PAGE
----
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Comparable worth: an idea whose time has come - and gone?

In the fall of 1983, a Federal district judge ruled that the state of Washington had consistently discriminated against women by paying them lower salaries than men. The argument didn't quite boil down to equal pay for equal work because the work wasn't exactly the same. The disparity in salaries was between job classifications filled mostly by women and job classifications in which men predominated.

A relatively new concept called "comparable worth" was at issue in that discrimination case: the idea that men and women should receive like pay for different jobs of similar difficulty, requiring equivalent skills. As comparable worth became the basis of more and more legal suits against employers, some members of the medical technology profession wondered whether they could use the theory to gain higher salaries.

After all, here's a field where women outnumber men and where pay levels are depressed in comparison with other occupations that seem to be no more demanding. For example, most hospital pharmacists are male and even those with just a bachelor's degree outearn lab technologists. In municipalities, sanitation workers often make more money than MTs at city hospital labs.

Can comparable worth improve the lot of medical technologists in these and many other similar situations? Probably not.

While public employee unions continue to press the theory in legal actions across the nation, courts and government fair employment agencies are reluctant to embrace it. The Equal Employment Opportunity Commission is due to decide soon whether comparable worth is a legitimate basis for upholding job discrimination complaints. Clarence Thomas, EEOC chairman, indicated recently that the answer will be no. He said comparable worth hasn't mustered much legal support.

Thomas, a black lawyer, emphasized that he favors equal pay for men and women. "To say that the Administration does not believe in comparable worth is not to say that we don't believe in pay equity," he said. "There's a tendency to interchange these (terms)."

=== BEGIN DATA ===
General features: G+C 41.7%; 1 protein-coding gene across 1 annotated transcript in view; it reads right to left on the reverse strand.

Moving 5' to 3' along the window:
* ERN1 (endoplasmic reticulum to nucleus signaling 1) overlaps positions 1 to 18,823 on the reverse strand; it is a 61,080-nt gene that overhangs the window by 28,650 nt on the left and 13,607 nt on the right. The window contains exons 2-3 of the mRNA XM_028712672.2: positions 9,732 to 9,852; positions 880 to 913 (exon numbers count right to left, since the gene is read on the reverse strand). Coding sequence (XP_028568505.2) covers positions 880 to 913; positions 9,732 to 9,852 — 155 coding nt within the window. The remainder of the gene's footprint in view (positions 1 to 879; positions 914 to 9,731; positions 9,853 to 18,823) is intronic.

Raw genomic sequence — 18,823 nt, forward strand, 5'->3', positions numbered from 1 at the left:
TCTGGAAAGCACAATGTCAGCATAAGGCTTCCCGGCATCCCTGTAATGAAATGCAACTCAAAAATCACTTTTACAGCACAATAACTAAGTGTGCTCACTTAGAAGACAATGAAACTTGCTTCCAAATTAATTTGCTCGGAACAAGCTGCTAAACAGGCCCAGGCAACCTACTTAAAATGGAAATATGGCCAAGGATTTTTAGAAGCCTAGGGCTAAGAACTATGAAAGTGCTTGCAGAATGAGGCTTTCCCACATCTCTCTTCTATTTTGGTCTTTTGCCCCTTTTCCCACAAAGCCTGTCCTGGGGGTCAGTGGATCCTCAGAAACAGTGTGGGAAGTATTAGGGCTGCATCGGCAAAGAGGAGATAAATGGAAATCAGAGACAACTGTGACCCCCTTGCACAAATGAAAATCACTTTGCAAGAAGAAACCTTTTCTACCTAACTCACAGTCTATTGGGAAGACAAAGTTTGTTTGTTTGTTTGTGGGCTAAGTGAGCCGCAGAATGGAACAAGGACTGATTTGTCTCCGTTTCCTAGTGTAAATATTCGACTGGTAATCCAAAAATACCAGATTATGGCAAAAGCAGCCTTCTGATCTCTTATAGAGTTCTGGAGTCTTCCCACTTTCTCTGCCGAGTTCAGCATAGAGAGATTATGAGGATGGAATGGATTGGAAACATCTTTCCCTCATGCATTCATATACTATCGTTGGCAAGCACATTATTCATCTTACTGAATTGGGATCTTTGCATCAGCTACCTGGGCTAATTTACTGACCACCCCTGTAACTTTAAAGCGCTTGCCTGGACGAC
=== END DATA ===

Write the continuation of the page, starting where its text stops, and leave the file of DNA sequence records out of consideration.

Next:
The U.S. Supreme Court refused last November to hear an appeal from a group of nurses employed by the University of Washington. The nurses' comparable worth argument had earlier been rejected by a Federal appeals court, which held that they failed to prove their lower pay resulted from discriminatory treatment.

At a far lower level of adjudication, a hearing officer for the Alaska Commission on Human Rights recently turned down a complaint by 11 women employed as nurses by the State Public Health Service. They claimed they received substantially less pay than doctors' assistants, all men, in the state correctional system. The hearing officer said the nurses did not show their jobs were sufficiently similar to those of the doctors' assistants.

In Calfornia, comparable worth has been pressed as an issue in the legislature as well as the courts. Republican Governor George Deukmejian last year vetoed a $76.6 million spending bill passed as a step toward salary parity by the Democratic legislature. The governor said bargaining, not legislation, was the best way to handle the matter.

The state of Washington has appealed the 1983 Federal court decision that it discriminated against female employees--so the single most important victory for comparable worth advocates is only a tentative one at present. The judge had ordered the state to give 15,000 state workers, mostly women, $800 million in back pay. He was guided by a consulting firm's evaluation of jobs that were comparable with higher-paying positions held by men.

There's not much hope in all of this for a marked improvement in medical technologists' salaries. Widespread change is unlikely because each case is fought on its own merits within each employment setting. And comparable worth is hard to prove even if a court or agency is willing to accept the legal validity of the theory.

Medical technologists should by all means strive for better pay. But comparable worth right now seems to be a formidable route if not a dead end.
COPYRIGHT 1985 Nelson Publishing
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Copyright 1985 Gale, Cengage Learning. All rights reserved.

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Author:Fitzgibbon, Robert J.
Publication:Medical Laboratory Observer
Article Type:editorial
Date:Feb 1, 1985
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